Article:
One way the U.S. government has issued student loans is through the Federal Family Education Loan Program (FFELP). While the program ended in 2010, there are still many borrowers with FFELP loans.
As of the end of 2020—the most recently available data—11 million people had outstanding FFELP loans, with balances totaling over $245 billion.
If you are one of the millions of FFELP borrowers still repaying these loans, here is what you can do to manage your debt.
What are FFELP Loans?
The FFELP was introduced as part of the Higher Education Act of 1965. Through the FFELP, private lenders issued federal loans that were guaranteed and subsidized by the federal government.
There are two main kinds of FFELP loans: commercially-owned and Education Department-owned.
FFELP loans were issued to undergraduate students, graduate students and parents in the following forms:
- Stafford: Stafford loans were for undergraduate and graduate students enrolled at least half-time. Students with financial need could receive subsidized loans.
- Unsubsidized Stafford: Unsubsidized Stafford loans did not offer the interest subsidy for undergraduate and graduate borrowers.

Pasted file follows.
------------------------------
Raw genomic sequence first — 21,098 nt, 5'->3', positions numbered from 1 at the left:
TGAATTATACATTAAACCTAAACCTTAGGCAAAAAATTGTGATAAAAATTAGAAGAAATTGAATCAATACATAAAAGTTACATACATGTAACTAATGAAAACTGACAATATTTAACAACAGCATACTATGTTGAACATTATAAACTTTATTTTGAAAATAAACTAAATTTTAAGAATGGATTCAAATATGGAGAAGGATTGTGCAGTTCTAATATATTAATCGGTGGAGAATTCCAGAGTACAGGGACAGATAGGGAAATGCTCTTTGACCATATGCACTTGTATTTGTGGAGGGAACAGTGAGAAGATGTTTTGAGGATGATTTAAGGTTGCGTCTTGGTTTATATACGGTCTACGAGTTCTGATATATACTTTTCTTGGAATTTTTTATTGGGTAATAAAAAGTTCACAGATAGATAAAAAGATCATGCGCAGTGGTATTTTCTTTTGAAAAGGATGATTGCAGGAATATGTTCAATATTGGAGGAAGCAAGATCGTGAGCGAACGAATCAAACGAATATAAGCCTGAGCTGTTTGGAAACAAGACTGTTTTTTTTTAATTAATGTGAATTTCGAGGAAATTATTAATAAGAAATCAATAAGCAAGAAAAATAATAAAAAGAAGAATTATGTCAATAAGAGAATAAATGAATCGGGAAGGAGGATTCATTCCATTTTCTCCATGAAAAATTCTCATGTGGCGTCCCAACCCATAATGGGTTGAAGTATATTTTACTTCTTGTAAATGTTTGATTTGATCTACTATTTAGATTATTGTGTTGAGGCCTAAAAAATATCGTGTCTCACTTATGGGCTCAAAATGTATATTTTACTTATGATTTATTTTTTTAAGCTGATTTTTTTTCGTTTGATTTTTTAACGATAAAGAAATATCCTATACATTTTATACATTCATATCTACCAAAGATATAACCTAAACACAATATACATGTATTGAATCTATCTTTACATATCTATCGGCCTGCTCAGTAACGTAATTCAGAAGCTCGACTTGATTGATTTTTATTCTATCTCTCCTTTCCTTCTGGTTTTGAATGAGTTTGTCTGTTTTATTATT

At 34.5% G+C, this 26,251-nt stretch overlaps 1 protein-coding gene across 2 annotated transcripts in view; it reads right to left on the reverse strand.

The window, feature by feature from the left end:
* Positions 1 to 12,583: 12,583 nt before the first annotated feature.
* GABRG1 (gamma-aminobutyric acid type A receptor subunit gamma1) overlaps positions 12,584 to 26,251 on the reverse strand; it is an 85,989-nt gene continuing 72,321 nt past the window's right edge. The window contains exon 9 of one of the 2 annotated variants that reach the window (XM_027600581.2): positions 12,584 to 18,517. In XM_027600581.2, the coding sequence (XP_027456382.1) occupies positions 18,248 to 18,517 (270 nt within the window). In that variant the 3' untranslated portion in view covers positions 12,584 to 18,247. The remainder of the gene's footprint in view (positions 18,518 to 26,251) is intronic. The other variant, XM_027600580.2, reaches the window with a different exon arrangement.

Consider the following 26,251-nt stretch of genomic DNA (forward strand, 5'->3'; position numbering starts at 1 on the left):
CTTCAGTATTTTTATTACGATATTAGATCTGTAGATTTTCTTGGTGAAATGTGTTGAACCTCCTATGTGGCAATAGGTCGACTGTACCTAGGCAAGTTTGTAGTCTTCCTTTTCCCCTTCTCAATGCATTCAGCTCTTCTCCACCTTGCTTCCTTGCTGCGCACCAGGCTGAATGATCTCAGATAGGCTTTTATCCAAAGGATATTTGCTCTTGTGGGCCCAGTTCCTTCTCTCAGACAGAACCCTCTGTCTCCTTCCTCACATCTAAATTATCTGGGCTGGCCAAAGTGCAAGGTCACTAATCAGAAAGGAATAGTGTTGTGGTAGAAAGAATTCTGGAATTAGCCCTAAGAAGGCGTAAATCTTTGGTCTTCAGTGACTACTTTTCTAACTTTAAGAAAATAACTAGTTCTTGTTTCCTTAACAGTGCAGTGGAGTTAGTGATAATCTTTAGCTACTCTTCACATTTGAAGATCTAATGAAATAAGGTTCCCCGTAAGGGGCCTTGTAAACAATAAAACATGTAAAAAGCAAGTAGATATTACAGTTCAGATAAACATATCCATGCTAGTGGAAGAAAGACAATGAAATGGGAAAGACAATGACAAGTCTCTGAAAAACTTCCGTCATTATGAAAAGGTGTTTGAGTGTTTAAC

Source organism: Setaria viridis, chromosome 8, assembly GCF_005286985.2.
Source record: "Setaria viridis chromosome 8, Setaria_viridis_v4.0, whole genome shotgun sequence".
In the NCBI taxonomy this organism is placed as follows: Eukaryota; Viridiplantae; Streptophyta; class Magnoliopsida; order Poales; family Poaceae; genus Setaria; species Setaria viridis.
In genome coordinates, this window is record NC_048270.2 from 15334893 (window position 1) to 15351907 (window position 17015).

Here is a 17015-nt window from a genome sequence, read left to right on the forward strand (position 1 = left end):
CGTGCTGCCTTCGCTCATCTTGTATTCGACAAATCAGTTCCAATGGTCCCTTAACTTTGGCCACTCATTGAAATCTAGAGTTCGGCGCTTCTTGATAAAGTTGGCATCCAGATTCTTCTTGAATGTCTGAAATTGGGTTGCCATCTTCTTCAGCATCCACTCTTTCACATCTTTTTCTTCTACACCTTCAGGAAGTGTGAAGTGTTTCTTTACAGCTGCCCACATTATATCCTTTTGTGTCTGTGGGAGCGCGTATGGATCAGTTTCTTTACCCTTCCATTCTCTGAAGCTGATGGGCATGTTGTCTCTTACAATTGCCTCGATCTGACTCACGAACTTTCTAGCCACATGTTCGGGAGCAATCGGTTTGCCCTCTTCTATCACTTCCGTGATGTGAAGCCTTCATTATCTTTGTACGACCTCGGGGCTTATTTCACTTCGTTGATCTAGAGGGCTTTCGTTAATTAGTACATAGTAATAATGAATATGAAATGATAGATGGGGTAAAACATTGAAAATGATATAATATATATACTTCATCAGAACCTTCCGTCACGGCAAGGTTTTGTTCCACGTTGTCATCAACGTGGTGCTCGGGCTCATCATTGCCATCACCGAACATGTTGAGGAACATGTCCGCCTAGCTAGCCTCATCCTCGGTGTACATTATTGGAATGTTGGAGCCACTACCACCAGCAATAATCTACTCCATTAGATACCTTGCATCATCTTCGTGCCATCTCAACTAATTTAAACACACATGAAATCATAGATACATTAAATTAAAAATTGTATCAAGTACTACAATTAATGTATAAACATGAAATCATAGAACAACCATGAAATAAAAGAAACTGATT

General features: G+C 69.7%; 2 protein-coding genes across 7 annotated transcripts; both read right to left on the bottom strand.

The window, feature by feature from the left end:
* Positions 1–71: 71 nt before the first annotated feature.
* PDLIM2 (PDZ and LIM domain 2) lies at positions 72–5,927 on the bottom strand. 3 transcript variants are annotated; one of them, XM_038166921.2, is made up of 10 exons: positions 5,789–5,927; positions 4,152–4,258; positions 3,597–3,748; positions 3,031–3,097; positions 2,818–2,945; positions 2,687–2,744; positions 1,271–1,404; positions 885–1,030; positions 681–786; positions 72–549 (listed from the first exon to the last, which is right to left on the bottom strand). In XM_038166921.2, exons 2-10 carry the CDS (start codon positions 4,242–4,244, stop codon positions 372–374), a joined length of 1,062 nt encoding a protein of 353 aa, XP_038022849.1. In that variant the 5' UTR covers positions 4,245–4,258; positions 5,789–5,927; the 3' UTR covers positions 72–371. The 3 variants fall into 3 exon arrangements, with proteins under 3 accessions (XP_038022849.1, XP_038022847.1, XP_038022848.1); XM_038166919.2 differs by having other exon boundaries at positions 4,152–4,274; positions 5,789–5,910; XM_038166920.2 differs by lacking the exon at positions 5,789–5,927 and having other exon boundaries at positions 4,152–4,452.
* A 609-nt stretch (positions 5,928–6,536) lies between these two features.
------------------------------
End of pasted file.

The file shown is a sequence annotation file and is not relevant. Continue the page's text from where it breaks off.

- PLUS: PLUS loans were for parent borrowers taking out loans for their children’s undergraduate education. In 2006, the FFELP PLUS loan option was expanded to include graduate students.
- Consolidation: FFELP consolidation loans allowed borrowers to combine multiple federal student loans into one.
The loan program ended in 2010 when the Health Care and Education Reconciliation Act was passed. The last loans were issued prior to July 1, 2010. The FFELP was replaced by the federal Direct Loan Program.
How Do I Know if I Have a FFELP Student Loan?
If you applied for federal financial aid prior to 2010, your loans are probably FFELP loans. Many who borrowed before 2010 still have outstanding loans because they deferred payments or took advantage of extended repayment plans.
To find out for sure what loans you have, you can use the National Student Loan Data System to look up your loan information. Once you log in with your Federal Student Aid ID, you can view all of the outstanding federal loans in your name.
If you don’t have your Federal Student Aid ID, you can also contact your student loan servicer to ask about your loans.
What Should I Do If I Have FFELP Loans?
While FFELP loans are no longer issued and the program ended in 2010, you may still have outstanding FFELP debt. The loans don’t go away just because the program ended; you still have to repay your loans according to your promissory note’s terms.
FFELP and the CARES Act
In March 2020, the Coronavirus Aid, Relief, and Economic Security (CARES) Act was passed. As part of its relief measures, the CARES Act suspended federal student loan payments and reduced interest rates on all loans to 0%. The CARES Act’s student loan provisions are set to last through September 30, 2021.